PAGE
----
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For the purposes of cryptanalysis, McEliece probably shouldn't be considered just one crytosystem; for each class of efficiently decodeable linear codes you plug in, you necessarily have to come up with a different strategy to break it. It's been broken for some classes of codes, but (as the Wikipedia article says) not for Goppa codes, which were McEliece's original suggestion. –  Peter Shor Mar 19 '12 at 12:26
    
From that list I'd say NTRU looks the most promising, it has yet to be extensively tested the way RSA was tested based on what I have read about so far. –  Ken Li Mar 20 '12 at 4:21
    
Merkle-Hellman cryptosystem is not an appropriate example. The Merkle-Hellman knapsack verctors are only a subset of all knapsack vectors so the Merkle-Hellman knapsack problem may not be NP hard. I don't think that it is NP-hard, at least I am not aware of any paper that shows this. –  miracle173 Feb 10 at 21:16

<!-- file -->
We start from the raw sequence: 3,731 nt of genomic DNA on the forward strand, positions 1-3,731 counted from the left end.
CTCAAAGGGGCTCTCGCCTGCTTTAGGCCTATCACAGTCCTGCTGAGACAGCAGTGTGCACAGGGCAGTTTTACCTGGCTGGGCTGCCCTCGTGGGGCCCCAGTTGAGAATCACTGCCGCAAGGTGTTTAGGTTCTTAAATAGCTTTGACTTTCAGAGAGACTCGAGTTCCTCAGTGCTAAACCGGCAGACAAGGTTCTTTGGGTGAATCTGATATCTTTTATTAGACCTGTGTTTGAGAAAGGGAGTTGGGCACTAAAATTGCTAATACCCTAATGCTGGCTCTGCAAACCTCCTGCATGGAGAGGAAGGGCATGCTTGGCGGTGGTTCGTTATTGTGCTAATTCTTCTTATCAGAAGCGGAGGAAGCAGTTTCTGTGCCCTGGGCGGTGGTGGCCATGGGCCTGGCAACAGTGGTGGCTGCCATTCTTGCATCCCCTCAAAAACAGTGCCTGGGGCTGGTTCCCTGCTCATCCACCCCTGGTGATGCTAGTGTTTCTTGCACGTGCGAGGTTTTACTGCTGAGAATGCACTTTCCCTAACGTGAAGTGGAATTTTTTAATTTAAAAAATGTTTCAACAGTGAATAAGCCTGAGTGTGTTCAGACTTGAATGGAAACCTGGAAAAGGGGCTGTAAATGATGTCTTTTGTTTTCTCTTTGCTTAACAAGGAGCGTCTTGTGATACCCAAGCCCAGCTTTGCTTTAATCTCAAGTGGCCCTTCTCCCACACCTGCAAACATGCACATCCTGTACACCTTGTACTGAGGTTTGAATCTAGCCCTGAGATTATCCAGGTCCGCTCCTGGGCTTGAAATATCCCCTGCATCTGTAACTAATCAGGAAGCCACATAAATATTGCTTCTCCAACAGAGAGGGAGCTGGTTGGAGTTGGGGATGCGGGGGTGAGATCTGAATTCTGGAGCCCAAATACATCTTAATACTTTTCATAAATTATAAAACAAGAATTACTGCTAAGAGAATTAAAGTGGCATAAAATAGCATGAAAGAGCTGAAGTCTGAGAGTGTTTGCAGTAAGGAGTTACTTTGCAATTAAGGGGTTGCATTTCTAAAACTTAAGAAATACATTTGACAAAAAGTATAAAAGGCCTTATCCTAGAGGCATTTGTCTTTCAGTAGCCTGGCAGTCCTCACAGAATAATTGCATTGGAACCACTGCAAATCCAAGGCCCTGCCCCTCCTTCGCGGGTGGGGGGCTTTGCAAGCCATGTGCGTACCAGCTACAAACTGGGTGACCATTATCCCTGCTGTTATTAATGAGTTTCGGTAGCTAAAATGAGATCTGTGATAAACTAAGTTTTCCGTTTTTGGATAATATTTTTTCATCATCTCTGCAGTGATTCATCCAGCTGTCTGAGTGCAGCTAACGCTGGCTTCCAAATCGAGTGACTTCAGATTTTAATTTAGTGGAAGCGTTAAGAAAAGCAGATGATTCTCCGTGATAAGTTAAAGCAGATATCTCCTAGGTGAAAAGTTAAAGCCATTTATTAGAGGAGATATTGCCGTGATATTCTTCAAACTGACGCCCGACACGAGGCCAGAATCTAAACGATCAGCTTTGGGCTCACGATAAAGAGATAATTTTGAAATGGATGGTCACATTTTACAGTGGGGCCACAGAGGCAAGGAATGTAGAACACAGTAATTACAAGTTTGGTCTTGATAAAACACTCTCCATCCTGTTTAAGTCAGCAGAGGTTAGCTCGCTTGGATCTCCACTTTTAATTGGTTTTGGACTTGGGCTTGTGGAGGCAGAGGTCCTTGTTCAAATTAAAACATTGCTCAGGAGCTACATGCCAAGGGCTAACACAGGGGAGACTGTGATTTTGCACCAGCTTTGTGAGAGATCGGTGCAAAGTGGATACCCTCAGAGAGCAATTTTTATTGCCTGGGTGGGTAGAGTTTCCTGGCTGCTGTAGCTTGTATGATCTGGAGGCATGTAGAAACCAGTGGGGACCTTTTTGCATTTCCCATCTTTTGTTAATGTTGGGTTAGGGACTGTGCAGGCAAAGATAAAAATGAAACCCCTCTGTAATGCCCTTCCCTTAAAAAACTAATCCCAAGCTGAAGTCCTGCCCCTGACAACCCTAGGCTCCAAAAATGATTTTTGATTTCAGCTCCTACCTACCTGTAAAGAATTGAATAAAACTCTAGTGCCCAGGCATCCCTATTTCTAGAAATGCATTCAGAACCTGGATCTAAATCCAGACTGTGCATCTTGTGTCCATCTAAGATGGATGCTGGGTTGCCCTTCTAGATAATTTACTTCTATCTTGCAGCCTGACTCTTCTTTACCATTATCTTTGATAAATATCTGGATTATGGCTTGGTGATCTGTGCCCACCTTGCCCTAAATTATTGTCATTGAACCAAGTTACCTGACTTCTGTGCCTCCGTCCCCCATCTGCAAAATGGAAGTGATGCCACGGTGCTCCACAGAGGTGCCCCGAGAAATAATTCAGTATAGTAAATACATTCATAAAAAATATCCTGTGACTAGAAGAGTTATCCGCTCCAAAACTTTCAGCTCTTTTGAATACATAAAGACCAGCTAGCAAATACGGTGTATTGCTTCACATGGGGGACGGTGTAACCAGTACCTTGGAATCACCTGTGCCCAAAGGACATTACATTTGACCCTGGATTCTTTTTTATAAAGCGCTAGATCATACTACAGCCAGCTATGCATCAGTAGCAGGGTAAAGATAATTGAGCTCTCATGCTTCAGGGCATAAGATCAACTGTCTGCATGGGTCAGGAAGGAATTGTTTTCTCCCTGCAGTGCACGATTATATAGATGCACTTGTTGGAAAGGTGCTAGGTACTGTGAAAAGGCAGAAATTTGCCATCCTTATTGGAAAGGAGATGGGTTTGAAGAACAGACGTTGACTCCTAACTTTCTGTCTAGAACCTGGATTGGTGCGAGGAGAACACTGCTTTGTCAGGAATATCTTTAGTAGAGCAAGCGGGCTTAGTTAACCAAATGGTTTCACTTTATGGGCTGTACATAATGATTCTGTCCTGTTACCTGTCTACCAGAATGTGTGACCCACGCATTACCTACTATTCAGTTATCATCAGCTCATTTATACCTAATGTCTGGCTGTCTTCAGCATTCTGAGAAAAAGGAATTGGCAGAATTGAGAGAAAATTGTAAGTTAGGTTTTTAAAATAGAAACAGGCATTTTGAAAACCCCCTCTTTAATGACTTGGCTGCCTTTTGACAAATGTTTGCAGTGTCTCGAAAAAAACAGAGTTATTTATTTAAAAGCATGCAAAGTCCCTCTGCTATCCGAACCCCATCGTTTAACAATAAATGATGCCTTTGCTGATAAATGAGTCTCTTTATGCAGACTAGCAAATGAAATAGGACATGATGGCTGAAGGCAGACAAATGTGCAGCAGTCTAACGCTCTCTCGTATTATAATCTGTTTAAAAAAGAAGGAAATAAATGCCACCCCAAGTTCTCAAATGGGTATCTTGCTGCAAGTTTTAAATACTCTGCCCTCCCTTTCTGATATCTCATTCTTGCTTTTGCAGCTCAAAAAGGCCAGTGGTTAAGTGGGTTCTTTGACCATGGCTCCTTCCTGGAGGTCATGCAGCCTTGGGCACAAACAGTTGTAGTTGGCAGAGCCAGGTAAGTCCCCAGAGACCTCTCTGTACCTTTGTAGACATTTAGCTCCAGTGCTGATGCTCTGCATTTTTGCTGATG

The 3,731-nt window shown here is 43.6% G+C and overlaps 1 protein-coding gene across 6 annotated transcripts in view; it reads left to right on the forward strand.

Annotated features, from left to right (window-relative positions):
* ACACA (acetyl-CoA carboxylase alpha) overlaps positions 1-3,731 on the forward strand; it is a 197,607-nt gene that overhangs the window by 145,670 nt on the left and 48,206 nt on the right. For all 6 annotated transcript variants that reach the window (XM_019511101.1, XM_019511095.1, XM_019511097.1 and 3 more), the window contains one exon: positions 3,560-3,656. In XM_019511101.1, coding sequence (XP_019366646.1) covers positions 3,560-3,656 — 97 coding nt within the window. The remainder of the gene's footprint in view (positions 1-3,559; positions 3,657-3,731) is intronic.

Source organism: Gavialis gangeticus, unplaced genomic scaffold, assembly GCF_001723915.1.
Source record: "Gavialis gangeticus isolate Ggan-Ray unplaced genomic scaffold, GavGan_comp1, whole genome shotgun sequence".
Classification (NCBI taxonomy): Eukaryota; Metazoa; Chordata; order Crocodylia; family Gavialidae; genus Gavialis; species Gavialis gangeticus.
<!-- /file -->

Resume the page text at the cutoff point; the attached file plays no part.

I can think of four major hurdles which are not entirely independent:

  • NP-hardness only gives you information about complexity in the limit. For many NP-complete problems, algorithms exist that solve all instances of interest (in a certain scenario) reasonably fast. In other words, for any fixed problem size (e.g. a given "key"), the problem is not necessarily hard just because it is NP-hard.
  • NP-hardness only considers worst-case time. Many, even most of all instances may be easy to solve with existing algorithms. Even if we knew how to characterise the hard instances (afaik, we don't), we'd still have to find them.